Backdoor to gun control? Obama Extends Rules to Gunsmiths

 In 2nd Amendment, firearms, opinion

Backdoor to gun control? Obama Extends Rules to Gunsmiths

How can global agreements affect your 2nd Amendment rights?

The United States has numerous international agreements. According to the NRA, on July 22, Barack Obama used one of them to tweak his gun control agenda to include gunsmiths and reclassify them as “manufacturers.” That means they will have to REGISTER as manufacturers with the government.

The back doors to gun control

The State Department’s Directorate of Defense Trade Controls (DDTC) is responsible for administering the Arms Export Control Act (AECA), and the International Free Trade Agreement (IFTA). Those entities are intended to deal with military weapons and materials imported to or exported from the United States.

Those items are on the United States “Munitions List.” Even one item used from that list – such as a part used by a gunsmith – can now be classified as “manufacturing.”

“Thus, for purposes of the regime, a spring or floorplate from the magazine of a controlled firearm is subject to the same regulatory framework as the firearm itself.” NRA-ILA

Is this the administration’s way of suppressing commerce by squelching the small gunsmiths? The registration fee for anyone who “engages in the business” of gun manufacturing is $2,250, and applies even if the person or business has no intention of importing or exporting the “defense article.”

gun control

A new, enormously confusing set of “guidance” rules has been issued by the DDTC for gunsmiths

A confusing mess of regulations

The NRA reported,

DDTC’s new “guidance” only makes this situation worse by coming up with a confusing and counterintuitive list of activities that it considers “gunsmithing” versus “manufacturing” (despite the fact that it insists it relies on the “ordinary, contemporary, common meaning” of those terms).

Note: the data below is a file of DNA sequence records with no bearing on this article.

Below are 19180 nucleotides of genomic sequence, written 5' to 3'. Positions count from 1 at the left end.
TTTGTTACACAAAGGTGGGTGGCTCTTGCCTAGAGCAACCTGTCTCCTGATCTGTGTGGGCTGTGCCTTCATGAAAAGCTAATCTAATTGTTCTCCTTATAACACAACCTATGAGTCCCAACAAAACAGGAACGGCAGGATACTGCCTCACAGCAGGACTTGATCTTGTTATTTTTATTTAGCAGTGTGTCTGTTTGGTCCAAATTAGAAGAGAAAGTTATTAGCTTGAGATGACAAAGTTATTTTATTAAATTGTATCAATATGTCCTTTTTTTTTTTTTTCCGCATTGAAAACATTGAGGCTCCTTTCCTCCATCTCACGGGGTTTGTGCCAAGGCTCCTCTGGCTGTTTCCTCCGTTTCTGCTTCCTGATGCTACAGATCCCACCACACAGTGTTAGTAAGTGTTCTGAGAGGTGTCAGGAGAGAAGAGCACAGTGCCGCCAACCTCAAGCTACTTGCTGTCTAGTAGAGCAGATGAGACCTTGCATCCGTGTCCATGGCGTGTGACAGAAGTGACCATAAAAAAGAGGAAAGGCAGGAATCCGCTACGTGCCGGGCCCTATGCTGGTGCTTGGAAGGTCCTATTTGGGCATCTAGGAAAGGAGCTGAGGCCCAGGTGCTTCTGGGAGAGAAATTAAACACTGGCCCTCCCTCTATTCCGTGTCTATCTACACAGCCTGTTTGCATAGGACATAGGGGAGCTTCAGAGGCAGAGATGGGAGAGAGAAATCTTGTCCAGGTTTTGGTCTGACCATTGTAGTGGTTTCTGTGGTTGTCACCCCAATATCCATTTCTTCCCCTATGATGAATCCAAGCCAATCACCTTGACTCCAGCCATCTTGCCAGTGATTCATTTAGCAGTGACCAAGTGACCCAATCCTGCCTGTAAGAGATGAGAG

For example, DDTC generally labels procedures that involve cutting, drilling, or machining of an existing firearm in order to improve its accuracy or operation or to change its caliber as “manufacturing,” even if they do not create a new and distinct firearm. This includes threading a muzzle for a muzzle brake or blueprinting that requires machining of a barrel.   

On the other hand, DDTC contends that gunsmithing includes only very simple procedures, such as the one-for-one drop-in replacement of parts that do not require cutting, drilling, or machining for installation.  But even then, if the parts “improve the accuracy, caliber, or other aspects of firearm operation,” “manufacturing” may occur. Finishing treatments for firearms generally are not considered manufacturing under the guidance, nor are cosmetic flourishes such as engraving. Meanwhile the mounting of a scope that involves the machining of new dovetails or the drilling and tapping of holes may or not be “manufacturing,” depending on whether the scope improves the accuracy of the firearm beyond its prior configuration. 

Of course you can ask for an “advisory opinion” from the government according to the DDTC, but that will take providing 7 copies of the form and all documentation for the request. The deeper you get into the system, the more danger there is of unwarranted intrusion.

Obama’s history 

Keep in mind that the international agreements were intended to stop international arms traffic. Is that the intent of this action? It appears to us that this action is aimed (no pun intended) at creating confusion in gun commerce rather than stopping any defense materials from being exported or imported.


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